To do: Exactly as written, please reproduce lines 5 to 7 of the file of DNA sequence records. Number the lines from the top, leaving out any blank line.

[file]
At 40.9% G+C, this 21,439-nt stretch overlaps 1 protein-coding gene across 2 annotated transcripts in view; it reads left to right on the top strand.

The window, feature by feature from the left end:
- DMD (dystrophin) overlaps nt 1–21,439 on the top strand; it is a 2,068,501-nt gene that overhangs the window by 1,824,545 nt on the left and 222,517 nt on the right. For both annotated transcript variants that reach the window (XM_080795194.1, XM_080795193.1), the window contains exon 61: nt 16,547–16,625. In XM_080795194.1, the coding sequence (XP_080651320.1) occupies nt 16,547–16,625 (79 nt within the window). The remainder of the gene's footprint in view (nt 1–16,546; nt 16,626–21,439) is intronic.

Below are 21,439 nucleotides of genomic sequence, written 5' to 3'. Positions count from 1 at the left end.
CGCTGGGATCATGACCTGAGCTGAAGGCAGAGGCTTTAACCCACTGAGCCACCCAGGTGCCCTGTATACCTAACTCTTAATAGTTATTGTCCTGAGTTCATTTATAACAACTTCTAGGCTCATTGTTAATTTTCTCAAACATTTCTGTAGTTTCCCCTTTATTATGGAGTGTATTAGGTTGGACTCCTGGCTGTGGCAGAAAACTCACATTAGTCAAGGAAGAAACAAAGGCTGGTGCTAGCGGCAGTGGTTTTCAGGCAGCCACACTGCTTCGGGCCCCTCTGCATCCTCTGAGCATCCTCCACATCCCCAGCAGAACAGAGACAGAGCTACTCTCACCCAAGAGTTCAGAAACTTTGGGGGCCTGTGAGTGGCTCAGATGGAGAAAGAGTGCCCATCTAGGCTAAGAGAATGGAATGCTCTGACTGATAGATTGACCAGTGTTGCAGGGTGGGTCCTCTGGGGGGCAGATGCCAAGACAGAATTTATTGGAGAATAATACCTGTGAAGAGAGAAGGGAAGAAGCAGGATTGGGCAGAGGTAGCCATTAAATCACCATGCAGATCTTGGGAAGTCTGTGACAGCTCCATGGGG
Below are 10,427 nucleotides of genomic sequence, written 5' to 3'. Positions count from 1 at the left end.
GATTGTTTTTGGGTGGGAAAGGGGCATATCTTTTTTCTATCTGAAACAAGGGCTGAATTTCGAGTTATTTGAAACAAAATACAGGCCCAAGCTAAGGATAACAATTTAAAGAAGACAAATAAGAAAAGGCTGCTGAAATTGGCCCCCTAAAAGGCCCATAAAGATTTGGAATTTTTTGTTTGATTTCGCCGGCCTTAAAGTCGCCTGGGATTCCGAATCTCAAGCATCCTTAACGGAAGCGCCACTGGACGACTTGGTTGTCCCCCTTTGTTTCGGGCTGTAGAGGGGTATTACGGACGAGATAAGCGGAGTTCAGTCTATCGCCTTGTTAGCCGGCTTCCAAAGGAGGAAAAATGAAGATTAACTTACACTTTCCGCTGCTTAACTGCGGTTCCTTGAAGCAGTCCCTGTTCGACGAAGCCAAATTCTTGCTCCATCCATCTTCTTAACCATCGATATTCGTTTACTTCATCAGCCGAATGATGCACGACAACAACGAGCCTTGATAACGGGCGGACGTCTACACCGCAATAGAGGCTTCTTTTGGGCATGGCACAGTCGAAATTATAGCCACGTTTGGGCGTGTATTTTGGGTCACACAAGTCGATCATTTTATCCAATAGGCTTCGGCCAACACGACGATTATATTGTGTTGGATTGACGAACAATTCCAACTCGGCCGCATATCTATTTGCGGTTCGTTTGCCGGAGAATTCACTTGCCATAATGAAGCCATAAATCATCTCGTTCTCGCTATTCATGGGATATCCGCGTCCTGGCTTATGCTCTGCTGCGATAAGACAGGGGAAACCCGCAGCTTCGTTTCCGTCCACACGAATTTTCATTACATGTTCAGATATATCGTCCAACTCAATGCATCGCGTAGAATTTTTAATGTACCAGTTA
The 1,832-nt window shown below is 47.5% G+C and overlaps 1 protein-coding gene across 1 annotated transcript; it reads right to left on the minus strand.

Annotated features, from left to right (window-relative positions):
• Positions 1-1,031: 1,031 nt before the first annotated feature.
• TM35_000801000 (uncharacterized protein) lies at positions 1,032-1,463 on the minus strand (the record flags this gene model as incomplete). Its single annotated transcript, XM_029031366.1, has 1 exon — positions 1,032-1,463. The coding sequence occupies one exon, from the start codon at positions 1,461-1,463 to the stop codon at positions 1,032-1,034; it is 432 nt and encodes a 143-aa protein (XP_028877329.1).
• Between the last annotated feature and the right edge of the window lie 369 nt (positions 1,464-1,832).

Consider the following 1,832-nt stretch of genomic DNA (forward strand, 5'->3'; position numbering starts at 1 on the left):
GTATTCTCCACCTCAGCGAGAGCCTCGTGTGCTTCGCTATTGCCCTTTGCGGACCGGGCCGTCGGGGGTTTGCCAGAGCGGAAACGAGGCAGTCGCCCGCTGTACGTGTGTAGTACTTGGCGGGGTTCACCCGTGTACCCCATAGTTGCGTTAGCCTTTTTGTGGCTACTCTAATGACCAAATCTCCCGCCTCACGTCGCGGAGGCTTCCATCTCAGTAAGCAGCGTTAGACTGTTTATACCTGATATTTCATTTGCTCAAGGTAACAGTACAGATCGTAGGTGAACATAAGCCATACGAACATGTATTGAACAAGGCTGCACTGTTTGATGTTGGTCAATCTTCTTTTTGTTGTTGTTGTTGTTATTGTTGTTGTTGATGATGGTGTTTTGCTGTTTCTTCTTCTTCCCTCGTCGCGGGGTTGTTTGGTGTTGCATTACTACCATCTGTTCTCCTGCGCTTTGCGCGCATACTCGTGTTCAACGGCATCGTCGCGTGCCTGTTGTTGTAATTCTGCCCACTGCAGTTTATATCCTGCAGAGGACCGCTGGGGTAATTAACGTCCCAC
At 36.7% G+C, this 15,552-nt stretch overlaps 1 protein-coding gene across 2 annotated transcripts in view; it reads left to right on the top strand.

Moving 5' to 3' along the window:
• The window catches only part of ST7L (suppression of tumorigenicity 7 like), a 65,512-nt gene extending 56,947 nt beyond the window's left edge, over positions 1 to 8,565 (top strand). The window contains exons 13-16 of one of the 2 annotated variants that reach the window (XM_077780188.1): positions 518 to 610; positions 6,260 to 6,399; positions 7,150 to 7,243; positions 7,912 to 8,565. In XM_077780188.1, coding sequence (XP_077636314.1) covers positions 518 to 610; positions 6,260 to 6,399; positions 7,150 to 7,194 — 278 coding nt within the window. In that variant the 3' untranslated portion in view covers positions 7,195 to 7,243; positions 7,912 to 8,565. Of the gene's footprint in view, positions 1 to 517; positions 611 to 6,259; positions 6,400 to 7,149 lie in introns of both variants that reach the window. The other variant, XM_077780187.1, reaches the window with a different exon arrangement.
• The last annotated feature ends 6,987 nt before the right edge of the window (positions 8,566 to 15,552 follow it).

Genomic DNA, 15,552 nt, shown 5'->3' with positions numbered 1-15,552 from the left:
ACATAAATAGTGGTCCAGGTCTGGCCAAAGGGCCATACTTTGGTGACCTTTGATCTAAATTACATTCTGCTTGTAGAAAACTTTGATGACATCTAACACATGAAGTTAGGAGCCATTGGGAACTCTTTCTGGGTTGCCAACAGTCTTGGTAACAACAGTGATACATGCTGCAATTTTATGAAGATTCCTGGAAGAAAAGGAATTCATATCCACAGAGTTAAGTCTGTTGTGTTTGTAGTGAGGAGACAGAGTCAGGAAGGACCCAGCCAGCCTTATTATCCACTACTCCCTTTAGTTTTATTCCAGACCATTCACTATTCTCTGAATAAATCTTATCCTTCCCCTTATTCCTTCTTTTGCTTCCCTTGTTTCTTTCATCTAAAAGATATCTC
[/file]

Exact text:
CGCTGGGATCATGACCTGAGCTGAAGGCAGAGGCTTTAACCCACTGAGCCACCCAGGTGCCCTGTATACCTAACTCTTAATAGTTATTGTCCTGAGTTCATTTATAACAACTTCTAGGCTCATTGTTAATTTTCTCAAACATTTCTGTAGTTTCCCCTTTATTATGGAGTGTATTAGGTTGGACTCCTGGCTGTGGCAGAAAACTCACATTAGTCAAGGAAGAAACAAAGGCTGGTGCTAGCGGCAGTGGTTTTCAGGCAGCCACACTGCTTCGGGCCCCTCTGCATCCTCTGAGCATCCTCCACATCCCCAGCAGAACAGAGACAGAGCTACTCTCACCCAAGAGTTCAGAAACTTTGGGGGCCTGTGAGTGGCTCAGATGGAGAAAGAGTGCCCATCTAGGCTAAGAGAATGGAATGCTCTGACTGATAGATTGACCAGTGTTGCAGGGTGGGTCCTCTGGGGGGCAGATGCCAAGACAGAATTTATTGGAGAATAATACCTGTGAAGAGAGAAGGGAAGAAGCAGGATTGGGCAGAGGTAGCCATTAAATCACCATGCAGATCTTGGGAAGTCTGTGACAGCTCCATGGGG
Below are 10,427 nucleotides of genomic sequence, written 5' to 3'. Positions count from 1 at the left end.
GATTGTTTTTGGGTGGGAAAGGGGCATATCTTTTTTCTATCTGAAACAAGGGCTGAATTTCGAGTTATTTGAAACAAAATACAGGCCCAAGCTAAGGATAACAATTTAAAGAAGACAAATAAGAAAAGGCTGCTGAAATTGGCCCCCTAAAAGGCCCATAAAGATTTGGAATTTTTTGTTTGATTTCGCCGGCCTTAAAGTCGCCTGGGATTCCGAATCTCAAGCATCCTTAACGGAAGCGCCACTGGACGACTTGGTTGTCCCCCTTTGTTTCGGGCTGTAGAGGGGTATTACGGACGAGATAAGCGGAGTTCAGTCTATCGCCTTGTTAGCCGGCTTCCAAAGGAGGAAAAATGAAGATTAACTTACACTTTCCGCTGCTTAACTGCGGTTCCTTGAAGCAGTCCCTGTTCGACGAAGCCAAATTCTTGCTCCATCCATCTTCTTAACCATCGATATTCGTTTACTTCATCAGCCGAATGATGCACGACAACAACGAGCCTTGATAACGGGCGGACGTCTACACCGCAATAGAGGCTTCTTTTGGGCATGGCACAGTCGAAATTATAGCCACGTTTGGGCGTGTATTTTGGGTCACACAAGTCGATCATTTTATCCAATAGGCTTCGGCCAACACGACGATTATATTGTGTTGGATTGACGAACAATTCCAACTCGGCCGCATATCTATTTGCGGTTCGTTTGCCGGAGAATTCACTTGCCATAATGAAGCCATAAATCATCTCGTTCTCGCTATTCATGGGATATCCGCGTCCTGGCTTATGCTCTGCTGCGATAAGACAGGGGAAACCCGCAGCTTCGTTTCCGTCCACACGAATTTTCATTACATGTTCAGATATATCGTCCAACTCAATGCATCGCGTAGAATTTTTAATGTACCAGTTA